DUBAI // For centuries, people in the region have relied on camels for transport, dairy products and food.
But in the not-too-distant future, the ship of the desert may also provide human medicines.
Scientists in Dubai say they have taken an important step towards creating a genetically modified camel that produces medicinal protein in its milk, which could help to treat thousands of genetic diseases as well as diabetes, obesity and emphysema.
The Camel Reproduction Centre has produced cells carrying artificially introduced genes similar to those of humans. That takes them closer to creating a camel that can provide products such as human insulin in its milk.
The lab is using cells modified with strands of DNA from different species, but once it manages to insert these into camels, the next step will be to use human genes.
"Camels are unique animals and they are very good for producing pharmaceutical proteins," said Dr Nisar Wani, the head of the centre's reproductive biology lab.
It would, Dr Wani said, be easy to tell with a microscope whether inserting the genes had worked, "so we don't have to wait for the animal to start producing milk".
The lab is also trying to use genes from other species to improve camels in areas such as increasing pace or giving more milk.
This could be useful for pharmaceuticals. If a camel that produces insulin in makes more milk, it means more insulin from fewer animals.
"If we use good milking camels with transgenic camels that secrete the pharmaceutical protein in their milk, we can harvest those proteins and use them in the pharmaceutical industry," said Dr Wani.
"We have the transgenic cells now. They're frozen, so we can start using them."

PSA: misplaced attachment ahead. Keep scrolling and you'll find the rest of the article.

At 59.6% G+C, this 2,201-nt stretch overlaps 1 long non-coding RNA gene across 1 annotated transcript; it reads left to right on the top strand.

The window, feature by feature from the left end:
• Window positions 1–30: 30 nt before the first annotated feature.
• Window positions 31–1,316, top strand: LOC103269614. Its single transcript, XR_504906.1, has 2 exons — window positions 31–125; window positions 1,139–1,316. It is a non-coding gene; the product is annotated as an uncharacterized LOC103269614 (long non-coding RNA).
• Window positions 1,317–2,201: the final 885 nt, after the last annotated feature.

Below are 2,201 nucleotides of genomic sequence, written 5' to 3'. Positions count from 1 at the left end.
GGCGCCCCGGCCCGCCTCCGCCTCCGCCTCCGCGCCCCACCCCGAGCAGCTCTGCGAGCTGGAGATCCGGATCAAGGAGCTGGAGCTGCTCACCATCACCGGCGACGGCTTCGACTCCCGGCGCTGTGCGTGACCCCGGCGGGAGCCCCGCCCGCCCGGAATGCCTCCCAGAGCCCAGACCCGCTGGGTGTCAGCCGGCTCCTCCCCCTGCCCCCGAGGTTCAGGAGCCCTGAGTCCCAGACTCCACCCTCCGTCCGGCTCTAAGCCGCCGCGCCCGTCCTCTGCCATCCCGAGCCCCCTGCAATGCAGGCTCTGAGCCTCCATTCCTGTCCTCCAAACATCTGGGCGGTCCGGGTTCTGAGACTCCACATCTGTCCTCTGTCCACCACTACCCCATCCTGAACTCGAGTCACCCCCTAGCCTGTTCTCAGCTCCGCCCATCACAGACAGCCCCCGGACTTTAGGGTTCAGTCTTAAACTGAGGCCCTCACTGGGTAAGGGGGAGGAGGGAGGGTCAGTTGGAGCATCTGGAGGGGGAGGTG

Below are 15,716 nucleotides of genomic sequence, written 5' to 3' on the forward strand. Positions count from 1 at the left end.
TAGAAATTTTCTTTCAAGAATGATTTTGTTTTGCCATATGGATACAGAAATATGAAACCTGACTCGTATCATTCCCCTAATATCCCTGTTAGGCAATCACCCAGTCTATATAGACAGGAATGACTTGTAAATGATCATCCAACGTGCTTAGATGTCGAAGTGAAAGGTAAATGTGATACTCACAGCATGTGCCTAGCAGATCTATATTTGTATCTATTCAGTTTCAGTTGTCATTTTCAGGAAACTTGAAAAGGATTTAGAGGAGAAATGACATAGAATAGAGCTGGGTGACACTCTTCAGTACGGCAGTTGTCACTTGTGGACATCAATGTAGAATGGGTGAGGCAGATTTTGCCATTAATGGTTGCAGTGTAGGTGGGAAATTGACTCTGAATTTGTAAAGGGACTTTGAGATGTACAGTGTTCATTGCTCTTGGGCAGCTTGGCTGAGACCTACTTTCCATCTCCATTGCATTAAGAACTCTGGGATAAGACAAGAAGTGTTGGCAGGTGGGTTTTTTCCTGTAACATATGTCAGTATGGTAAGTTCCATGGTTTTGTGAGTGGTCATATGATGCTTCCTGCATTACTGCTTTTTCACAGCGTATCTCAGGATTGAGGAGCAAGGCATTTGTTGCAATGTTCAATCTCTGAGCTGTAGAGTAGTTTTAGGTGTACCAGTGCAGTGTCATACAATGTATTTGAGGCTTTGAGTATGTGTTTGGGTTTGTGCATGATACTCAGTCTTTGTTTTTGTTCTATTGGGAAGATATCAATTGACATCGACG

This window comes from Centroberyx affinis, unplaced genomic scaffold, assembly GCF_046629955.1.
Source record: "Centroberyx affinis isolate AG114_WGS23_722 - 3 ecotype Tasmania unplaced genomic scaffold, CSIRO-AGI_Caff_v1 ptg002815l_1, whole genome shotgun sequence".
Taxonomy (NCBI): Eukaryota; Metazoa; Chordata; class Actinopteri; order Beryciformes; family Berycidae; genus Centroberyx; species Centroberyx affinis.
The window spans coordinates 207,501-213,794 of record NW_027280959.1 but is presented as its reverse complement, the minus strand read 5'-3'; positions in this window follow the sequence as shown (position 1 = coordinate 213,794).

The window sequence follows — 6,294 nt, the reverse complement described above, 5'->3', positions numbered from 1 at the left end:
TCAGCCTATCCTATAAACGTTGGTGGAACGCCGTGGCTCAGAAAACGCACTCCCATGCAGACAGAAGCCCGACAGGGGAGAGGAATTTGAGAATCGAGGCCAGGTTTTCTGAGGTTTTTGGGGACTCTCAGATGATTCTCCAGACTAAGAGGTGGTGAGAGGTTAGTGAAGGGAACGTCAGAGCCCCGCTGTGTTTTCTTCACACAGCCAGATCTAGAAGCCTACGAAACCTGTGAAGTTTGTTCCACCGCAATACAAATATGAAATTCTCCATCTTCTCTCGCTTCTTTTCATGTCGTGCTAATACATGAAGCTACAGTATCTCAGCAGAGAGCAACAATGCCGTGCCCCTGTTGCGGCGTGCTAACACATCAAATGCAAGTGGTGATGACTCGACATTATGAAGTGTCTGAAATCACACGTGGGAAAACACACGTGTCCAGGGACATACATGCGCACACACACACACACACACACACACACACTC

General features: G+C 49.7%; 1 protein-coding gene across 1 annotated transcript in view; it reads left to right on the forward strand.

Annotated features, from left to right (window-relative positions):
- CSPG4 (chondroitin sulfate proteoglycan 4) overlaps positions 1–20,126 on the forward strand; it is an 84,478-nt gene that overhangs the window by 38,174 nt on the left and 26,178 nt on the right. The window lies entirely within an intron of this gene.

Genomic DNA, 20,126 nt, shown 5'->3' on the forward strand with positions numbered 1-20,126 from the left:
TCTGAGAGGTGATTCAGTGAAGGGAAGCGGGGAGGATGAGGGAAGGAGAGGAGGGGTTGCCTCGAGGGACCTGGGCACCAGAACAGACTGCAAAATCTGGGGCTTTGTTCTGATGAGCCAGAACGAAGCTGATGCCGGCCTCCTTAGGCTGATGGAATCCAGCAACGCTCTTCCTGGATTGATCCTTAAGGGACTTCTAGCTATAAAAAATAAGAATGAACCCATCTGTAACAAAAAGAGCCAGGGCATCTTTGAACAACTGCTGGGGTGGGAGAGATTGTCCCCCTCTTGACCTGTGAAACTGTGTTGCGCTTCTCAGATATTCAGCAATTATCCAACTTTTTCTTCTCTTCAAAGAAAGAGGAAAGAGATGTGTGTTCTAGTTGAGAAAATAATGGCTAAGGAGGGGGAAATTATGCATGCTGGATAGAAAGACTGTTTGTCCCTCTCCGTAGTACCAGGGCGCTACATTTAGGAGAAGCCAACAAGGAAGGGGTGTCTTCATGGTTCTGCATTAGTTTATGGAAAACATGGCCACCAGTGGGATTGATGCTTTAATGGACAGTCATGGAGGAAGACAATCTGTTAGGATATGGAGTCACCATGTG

The protein can be extracted from camel blood or milk and then purified and sold. And although an end product could still be five years off, if successful it promises to be a cheaper source of vital drugs.
"Patients with genetic disorders need these proteins, which are very costly today because companies are producing them by bacterial cultures in their labs," Dr Wani said.
"But if we're successful at producing them in the milk, say in 15 to 30 litres, we can get a huge quantity of protein and that will drastically decrease their cost worldwide."
Eventually, the technology could also be used to grow organs for transplanting into humans.
"Soon we will have organs that will be like universal tools for anybody who has a kidney failure or heart problems. He can get the organ from the animal," said Dr Wani.
Progress has recently been slow, as the lab is short of staff and has spent much of the past year working on cloning other animals.
But there have been successes. In 2009, the lab successfully produced its first cloned camel, named Injaz. The following year, Saudi researchers managed to sequence the camel genome.
Persistence is key as camels are "unique animals" for such work. They are highly resistant to disease and adaptable to different climates.
"They have a more efficient food-conversion ratio and they are easier to maintain compared to cows, especially in this environment," Dr Wani said.
One of the current challenges is getting fertilised transgenic embryos to "take" in camels' wombs. It is a tricky process because the embryo is created from a somatic cell - a normal body cell, rather than an egg. Only a very few attempts are successful, so they need a ready source of embryos.
"We are now trying to produce more babies," Dr Wani said. "We produce hundreds of embryos, we transfer them into the recipients and if we are lucky, we can get up to five pregnancies.
"From those, maybe only one or two will reach the delivery stage."